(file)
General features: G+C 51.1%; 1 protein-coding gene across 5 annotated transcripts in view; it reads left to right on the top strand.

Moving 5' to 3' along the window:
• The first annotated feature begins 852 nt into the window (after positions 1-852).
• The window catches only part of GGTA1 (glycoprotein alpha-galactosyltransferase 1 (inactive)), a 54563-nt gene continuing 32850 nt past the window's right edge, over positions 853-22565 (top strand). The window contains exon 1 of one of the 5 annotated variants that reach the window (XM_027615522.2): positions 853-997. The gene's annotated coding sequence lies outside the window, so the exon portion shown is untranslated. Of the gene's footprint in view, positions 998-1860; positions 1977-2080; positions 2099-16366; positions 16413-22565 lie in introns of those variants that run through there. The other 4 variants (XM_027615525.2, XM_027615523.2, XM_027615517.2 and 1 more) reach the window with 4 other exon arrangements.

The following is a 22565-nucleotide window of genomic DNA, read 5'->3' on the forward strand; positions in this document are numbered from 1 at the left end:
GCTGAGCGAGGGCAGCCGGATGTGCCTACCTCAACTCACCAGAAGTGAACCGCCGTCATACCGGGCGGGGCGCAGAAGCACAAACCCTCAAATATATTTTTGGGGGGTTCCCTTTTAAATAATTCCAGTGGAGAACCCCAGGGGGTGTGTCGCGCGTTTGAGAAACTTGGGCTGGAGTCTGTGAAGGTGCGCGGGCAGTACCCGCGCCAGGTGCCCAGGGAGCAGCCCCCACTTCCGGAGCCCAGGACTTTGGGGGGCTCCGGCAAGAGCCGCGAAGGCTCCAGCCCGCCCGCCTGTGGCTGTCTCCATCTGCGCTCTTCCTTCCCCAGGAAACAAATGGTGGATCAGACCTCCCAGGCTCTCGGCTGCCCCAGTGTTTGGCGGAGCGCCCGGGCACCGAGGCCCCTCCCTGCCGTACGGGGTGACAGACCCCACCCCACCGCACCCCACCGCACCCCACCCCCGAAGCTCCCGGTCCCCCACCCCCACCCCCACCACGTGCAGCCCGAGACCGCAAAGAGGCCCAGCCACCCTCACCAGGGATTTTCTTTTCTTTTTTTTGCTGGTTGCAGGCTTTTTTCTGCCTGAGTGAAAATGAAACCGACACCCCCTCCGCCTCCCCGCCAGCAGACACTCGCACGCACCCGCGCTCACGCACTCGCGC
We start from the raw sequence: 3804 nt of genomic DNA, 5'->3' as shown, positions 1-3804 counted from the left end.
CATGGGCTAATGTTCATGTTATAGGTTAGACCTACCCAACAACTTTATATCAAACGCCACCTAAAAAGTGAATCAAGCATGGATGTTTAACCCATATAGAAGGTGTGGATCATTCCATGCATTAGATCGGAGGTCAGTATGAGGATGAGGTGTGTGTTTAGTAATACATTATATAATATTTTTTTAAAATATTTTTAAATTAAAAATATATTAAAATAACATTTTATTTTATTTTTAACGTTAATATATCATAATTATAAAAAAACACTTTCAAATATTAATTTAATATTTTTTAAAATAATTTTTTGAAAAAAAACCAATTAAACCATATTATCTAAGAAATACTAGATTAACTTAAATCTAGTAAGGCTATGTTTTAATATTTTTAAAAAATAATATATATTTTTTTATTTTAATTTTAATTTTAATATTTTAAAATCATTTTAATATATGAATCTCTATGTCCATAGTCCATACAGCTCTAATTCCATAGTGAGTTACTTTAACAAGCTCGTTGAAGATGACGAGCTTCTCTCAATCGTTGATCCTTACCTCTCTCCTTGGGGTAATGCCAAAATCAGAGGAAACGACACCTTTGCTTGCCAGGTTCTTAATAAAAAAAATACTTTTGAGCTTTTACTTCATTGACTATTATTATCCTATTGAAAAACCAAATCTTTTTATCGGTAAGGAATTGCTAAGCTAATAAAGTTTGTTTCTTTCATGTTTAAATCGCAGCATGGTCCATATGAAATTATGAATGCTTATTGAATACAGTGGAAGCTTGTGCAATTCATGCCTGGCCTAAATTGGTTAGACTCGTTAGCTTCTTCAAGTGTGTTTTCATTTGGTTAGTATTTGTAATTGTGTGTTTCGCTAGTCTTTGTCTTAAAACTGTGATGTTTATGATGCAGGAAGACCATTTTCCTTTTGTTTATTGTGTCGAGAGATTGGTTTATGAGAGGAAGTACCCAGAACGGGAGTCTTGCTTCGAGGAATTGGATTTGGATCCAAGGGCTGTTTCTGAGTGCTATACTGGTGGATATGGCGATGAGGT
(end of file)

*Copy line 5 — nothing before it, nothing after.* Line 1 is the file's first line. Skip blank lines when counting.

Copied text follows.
The following is a 22565-nucleotide window of genomic DNA, read 5'->3' on the forward strand; positions in this document are numbered from 1 at the left end: